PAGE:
XML Serialization – Conversion of XML Documents and Streams to Common Language Runtime Objects and Vice Versa

I want to discuss a simple solution for accessing global application settings from your web pages using ASP.NET page inheritance and XML files as a storage medium for your settings.  Before I can do that, however, I need to discuss XML serialization and deserialization as a method of persisting and fetching application settings from XML.


XML Serialization Defined

The primary purpose of XML serialization in the .NET Framework is to enable the conversion of XML documents and streams to common language runtime objects and vice versa.


 


XML serialization essentially allows us to convert objects in our applications into an XML representation that we can send over the “wire”, persist to a file, etc. Later on we can use a process, called deserialization, to convert the XML back into the object if we so desire.  There are some gotchas about how you need to set up your objects, how deeply XML serialization will “copy” your objects, etc., but that is out of the scope of this article.


The following code below shows an example of serializing the object siteSettings to a file.  First, we create a new SiteSettings object that we are going to serialize to a file.  We then create a new XMLSerializer object and pass it the type of the object we are going to serialize.  And last, we open up a new stream and write the XML to our configuration file.  You can see the code and output below.


 


XML Serialization
using System;
using System.IO;
using System.Xml;
using System.Xml.Serialization;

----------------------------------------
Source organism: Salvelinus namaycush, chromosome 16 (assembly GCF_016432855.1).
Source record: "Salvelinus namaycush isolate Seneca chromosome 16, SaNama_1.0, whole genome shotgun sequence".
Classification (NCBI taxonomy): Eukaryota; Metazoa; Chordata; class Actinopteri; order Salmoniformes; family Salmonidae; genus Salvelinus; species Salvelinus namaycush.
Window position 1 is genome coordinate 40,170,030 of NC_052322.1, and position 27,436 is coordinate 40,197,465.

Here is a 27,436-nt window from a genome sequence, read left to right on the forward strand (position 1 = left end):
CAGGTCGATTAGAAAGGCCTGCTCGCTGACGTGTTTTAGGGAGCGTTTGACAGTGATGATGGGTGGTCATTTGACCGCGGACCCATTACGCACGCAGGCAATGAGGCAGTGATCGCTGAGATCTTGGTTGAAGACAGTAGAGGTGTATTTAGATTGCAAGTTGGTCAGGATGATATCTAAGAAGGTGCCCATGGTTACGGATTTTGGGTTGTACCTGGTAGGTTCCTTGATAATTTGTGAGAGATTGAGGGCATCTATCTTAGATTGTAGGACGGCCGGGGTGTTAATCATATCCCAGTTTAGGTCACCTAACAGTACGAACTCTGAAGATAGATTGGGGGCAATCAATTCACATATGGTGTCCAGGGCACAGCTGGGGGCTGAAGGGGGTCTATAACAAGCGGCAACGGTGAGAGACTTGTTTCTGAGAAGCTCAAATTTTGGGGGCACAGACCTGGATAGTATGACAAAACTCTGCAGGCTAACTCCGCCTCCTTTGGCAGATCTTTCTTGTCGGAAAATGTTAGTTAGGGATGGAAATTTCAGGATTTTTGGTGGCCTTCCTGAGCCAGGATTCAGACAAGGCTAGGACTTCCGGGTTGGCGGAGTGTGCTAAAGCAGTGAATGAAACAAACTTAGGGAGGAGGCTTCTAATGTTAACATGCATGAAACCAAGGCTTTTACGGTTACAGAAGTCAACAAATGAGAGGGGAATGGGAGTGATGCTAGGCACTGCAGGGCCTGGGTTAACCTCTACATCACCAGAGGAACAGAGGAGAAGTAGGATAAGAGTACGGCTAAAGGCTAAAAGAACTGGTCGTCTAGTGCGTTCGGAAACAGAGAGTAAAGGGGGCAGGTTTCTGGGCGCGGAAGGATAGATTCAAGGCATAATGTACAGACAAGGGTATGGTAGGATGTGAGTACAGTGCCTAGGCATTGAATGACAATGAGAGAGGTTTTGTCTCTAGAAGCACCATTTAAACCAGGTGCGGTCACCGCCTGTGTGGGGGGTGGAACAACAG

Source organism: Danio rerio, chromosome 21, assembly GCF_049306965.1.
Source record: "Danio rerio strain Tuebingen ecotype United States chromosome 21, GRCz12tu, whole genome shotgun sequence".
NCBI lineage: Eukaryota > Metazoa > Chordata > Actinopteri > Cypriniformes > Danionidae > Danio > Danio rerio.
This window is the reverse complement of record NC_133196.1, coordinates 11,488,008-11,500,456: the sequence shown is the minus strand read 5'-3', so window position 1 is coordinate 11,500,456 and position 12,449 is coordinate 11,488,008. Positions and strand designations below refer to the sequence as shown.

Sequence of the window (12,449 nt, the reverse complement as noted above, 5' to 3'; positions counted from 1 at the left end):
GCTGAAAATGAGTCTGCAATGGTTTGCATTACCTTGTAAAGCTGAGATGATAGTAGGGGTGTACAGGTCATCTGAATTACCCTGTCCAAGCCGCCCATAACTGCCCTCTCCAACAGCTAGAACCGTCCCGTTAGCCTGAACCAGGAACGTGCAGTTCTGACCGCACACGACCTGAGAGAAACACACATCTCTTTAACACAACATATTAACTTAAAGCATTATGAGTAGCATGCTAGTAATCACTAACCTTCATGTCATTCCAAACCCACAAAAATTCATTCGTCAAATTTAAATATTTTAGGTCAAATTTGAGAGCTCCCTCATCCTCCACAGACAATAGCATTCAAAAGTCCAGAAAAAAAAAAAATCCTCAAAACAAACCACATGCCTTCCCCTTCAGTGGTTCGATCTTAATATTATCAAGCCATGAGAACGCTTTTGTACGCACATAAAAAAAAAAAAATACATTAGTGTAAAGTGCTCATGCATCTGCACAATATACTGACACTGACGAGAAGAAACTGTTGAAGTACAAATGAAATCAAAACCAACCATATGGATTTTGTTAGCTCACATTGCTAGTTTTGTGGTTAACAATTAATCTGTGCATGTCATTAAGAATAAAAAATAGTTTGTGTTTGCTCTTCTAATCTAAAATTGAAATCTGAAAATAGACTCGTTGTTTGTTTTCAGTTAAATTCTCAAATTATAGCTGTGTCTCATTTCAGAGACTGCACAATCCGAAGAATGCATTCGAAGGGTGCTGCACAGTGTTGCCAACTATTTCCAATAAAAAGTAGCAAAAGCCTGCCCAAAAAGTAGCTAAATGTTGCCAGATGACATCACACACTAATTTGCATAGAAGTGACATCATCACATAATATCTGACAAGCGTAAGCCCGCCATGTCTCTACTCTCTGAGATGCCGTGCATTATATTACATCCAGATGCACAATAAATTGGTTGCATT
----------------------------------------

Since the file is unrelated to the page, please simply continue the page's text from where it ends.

[XmlType(Namespace="urn:davidhayden-com:config")]
[XmlRoot(Namespace
="urn:davidhayden-com:config")]
public class SiteSettings
{
#region Private Members

private string _name;
private string _url;
private string _emailAddress;

#endregion

#region Properties

public string Name
{
get { return _name; }
set { _name = value; }
}

public string Url
{
get { return _url; }
set { _url = value; }
}

public string EmailAddress
{
get { return _emailAddress; }
set { _emailAddress = value; }
}

#endregion

public static SiteSettings Fetch()
{
SiteSettings siteSettings;

XmlSerializer serializer = new XmlSerializer(typeof(SiteSettings));

using (StreamReader reader = new StreamReader(sitesettings.config))
{
siteSettings
= serializer.Deserialize(reader) as SiteSettings;
}

return siteSettings;

}
}

public class TestClass
{
public static void Main()
{
SiteSettings siteSettings
= new SiteSettings();
siteSettings.Name
= DavidHayden.com;
siteSettings.Url
= http://www.davidhayden.com/;
siteSettings.EmailAddress
= nospam@nospam.com;

XmlSerializer serializer = new XmlSerializer(typeof(SiteSettings));

using (StreamWriter writer = new StreamWriter(“sitesettings.config))
{
serializer.Serialize(writer, siteSettings);
}
}
}


 


Output of XML Serialization: sitesettings.config
<?xml version=1.0 encoding=utf-8?>
<SiteSettings xmlns:xsd=http://www.w3.org/2001/XMLSchema
xmlns:xsi
=http://www.w3.org/2001/XMLSchema-instance
xmlns
=urn:davidhayden-com:config>
<Name>DavidHayden.com</Name>
<Url>http://www.davidhayden.com/</Url>
<EmailAddress>nospam@nospam.com</EmailAddress>
</SiteSettings>

 


So now we have serialized the contents of the object into a file and we need to get it back. As you can tell in the SiteSettings Class above, I already have a static Fetch() method that converts the XML back into an object.  Below is the Fetch() method repeated.  Nothing exciting here, except for how easy it is.  We are essentially doing the exact opposite – reading the xml from the file and calling Deserialize to re-create the siteSettings object.